Bone (marrow) contusion (also known as bone bruising) is an osseous injury which may result from compression of bone structures.
Bone contusions represent microfractures with haemorrhage and can progress to osteochondritis dissecans 2. They typically appear within 48 hours of injury and can persist for up to six months 3.
Most bone contusions are a result of a direct blow to the bone, traction from avulsion trauma or compression of adjacent bones 1,2.
Depending on where bone contusion is seen, the underlying trauma mechanism can be identified. Each trauma mechanism has its own pattern of bone contusion.
MRI is the modality of choice when investigating bone marrow. Bone (marrow) contusion can be seen as follows:
- T1: hypointense area of bone marrow that is affected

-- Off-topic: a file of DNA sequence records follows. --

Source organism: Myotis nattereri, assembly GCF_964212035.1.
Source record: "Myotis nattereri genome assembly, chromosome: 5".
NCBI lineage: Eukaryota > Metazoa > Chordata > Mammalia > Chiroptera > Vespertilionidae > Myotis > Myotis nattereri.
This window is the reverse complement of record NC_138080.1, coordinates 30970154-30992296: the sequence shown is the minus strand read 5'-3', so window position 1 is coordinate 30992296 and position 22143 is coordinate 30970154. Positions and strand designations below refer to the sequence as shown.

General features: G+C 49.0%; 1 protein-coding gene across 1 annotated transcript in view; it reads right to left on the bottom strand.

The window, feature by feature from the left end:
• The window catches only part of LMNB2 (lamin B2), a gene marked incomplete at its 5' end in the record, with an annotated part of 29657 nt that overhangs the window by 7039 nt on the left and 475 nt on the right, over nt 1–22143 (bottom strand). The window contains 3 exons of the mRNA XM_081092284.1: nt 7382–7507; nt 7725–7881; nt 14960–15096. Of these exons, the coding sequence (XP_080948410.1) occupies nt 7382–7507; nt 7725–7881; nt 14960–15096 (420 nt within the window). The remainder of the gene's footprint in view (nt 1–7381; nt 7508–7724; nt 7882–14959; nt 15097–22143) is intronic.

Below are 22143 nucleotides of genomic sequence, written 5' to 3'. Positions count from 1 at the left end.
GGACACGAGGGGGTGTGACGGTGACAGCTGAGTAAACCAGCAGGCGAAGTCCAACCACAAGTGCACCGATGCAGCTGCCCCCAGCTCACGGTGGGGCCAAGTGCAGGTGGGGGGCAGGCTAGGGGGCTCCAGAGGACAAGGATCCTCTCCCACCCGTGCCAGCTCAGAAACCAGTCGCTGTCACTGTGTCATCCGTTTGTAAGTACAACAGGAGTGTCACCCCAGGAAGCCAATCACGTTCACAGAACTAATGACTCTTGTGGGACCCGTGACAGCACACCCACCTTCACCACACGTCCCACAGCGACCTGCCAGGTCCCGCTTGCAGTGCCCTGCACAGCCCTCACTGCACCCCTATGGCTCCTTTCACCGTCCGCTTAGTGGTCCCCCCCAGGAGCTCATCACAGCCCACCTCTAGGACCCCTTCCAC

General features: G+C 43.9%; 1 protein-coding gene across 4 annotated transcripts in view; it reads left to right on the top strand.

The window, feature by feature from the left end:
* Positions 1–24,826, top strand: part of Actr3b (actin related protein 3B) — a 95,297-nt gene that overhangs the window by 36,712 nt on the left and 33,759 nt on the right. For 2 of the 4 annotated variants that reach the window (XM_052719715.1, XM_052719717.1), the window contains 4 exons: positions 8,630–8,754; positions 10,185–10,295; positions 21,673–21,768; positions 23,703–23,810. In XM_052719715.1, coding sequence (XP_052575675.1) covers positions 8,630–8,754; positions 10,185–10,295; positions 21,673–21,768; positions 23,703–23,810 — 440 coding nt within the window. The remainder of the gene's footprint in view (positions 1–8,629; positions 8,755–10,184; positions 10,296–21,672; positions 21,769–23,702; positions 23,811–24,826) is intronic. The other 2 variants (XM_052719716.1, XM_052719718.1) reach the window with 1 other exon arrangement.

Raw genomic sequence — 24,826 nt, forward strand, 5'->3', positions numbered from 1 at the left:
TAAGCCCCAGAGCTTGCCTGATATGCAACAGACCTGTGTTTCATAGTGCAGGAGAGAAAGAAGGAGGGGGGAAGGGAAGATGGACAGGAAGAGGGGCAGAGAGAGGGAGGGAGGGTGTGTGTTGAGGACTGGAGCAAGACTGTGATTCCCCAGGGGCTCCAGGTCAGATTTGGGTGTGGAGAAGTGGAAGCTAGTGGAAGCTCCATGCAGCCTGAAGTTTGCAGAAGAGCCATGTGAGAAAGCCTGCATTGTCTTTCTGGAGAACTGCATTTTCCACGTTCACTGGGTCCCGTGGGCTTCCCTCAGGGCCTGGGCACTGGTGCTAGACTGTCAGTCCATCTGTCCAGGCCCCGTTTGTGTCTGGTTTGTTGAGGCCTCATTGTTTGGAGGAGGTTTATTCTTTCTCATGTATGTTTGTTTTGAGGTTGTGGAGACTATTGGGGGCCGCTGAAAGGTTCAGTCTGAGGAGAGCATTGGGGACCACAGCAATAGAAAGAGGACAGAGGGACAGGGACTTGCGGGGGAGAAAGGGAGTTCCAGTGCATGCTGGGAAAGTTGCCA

- T2: hyperintense area of bone marrow that is affected
- 1. Sanders TG, Medynski MA, Feller JF et-al. Bone contusion patterns of the knee at MR imaging: footprint of the mechanism of injury. Radiographics. 2000;20 Spec No (suppl 1): S135-51. Radiographics (full text) - Pubmed citation
- 2. Helms CA. Fundamentals of Skeletal Radiology: Expert Consult: Online (Fundamentals of Radiology). Saunders. ISBN:B00F0ZS62Y. Read it at Google Books - Find it at Amazon
- 3. Griffiths H. Musculoskeletal radiology. CRC Press. ISBN:0849393906. Read it at Google Books - Find it at Amazon